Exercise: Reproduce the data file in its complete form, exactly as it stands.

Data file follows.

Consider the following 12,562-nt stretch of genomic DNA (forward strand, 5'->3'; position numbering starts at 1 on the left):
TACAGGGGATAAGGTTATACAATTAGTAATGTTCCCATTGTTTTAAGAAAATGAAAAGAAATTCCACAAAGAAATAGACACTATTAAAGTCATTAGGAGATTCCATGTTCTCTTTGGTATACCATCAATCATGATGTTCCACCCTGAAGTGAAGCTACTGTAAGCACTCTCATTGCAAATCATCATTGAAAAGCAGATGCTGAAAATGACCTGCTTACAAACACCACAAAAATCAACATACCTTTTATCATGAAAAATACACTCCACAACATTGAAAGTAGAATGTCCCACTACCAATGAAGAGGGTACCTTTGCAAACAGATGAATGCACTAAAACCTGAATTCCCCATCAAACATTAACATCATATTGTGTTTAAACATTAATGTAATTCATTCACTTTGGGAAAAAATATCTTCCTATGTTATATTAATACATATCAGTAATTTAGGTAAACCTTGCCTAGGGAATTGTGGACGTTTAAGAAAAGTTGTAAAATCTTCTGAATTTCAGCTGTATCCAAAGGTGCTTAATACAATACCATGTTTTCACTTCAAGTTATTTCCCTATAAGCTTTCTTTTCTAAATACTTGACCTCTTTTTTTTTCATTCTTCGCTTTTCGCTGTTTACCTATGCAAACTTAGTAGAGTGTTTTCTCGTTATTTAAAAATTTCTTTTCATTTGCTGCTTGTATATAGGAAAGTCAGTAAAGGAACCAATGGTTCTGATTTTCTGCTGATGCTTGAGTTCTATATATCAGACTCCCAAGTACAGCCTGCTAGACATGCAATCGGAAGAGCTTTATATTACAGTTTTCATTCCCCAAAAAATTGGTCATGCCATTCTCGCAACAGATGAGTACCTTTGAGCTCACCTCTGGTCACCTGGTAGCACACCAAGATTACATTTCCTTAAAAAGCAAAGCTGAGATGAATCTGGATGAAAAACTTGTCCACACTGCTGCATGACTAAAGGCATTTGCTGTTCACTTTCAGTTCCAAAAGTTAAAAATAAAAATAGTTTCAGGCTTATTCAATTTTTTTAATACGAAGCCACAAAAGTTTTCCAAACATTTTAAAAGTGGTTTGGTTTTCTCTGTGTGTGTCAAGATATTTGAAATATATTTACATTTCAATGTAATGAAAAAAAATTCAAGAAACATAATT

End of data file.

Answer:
Consider the following 12,562-nt stretch of genomic DNA (forward strand, 5'->3'; position numbering starts at 1 on the left):
TACAGGGGATAAGGTTATACAATTAGTAATGTTCCCATTGTTTTAAGAAAATGAAAAGAAATTCCACAAAGAAATAGACACTATTAAAGTCATTAGGAGATTCCATGTTCTCTTTGGTATACCATCAATCATGATGTTCCACCCTGAAGTGAAGCTACTGTAAGCACTCTCATTGCAAATCATCATTGAAAAGCAGATGCTGAAAATGACCTGCTTACAAACACCACAAAAATCAACATACCTTTTATCATGAAAAATACACTCCACAACATTGAAAGTAGAATGTCCCACTACCAATGAAGAGGGTACCTTTGCAAACAGATGAATGCACTAAAACCTGAATTCCCCATCAAACATTAACATCATATTGTGTTTAAACATTAATGTAATTCATTCACTTTGGGAAAAAATATCTTCCTATGTTATATTAATACATATCAGTAATTTAGGTAAACCTTGCCTAGGGAATTGTGGACGTTTAAGAAAAGTTGTAAAATCTTCTGAATTTCAGCTGTATCCAAAGGTGCTTAATACAATACCATGTTTTCACTTCAAGTTATTTCCCTATAAGCTTTCTTTTCTAAATACTTGACCTCTTTTTTTTTCATTCTTCGCTTTTCGCTGTTTACCTATGCAAACTTAGTAGAGTGTTTTCTCGTTATTTAAAAATTTCTTTTCATTTGCTGCTTGTATATAGGAAAGTCAGTAAAGGAACCAATGGTTCTGATTTTCTGCTGATGCTTGAGTTCTATATATCAGACTCCCAAGTACAGCCTGCTAGACATGCAATCGGAAGAGCTTTATATTACAGTTTTCATTCCCCAAAAAATTGGTCATGCCATTCTCGCAACAGATGAGTACCTTTGAGCTCACCTCTGGTCACCTGGTAGCACACCAAGATTACATTTCCTTAAAAAGCAAAGCTGAGATGAATCTGGATGAAAAACTTGTCCACACTGCTGCATGACTAAAGGCATTTGCTGTTCACTTTCAGTTCCAAAAGTTAAAAATAAAAATAGTTTCAGGCTTATTCAATTTTTTTAATACGAAGCCACAAAAGTTTTCCAAACATTTTAAAAGTGGTTTGGTTTTCTCTGTGTGTGTCAAGATATTTGAAATATATTTACATTTCAATGTAATGAAAAAAAATTCAAGAAACATAATT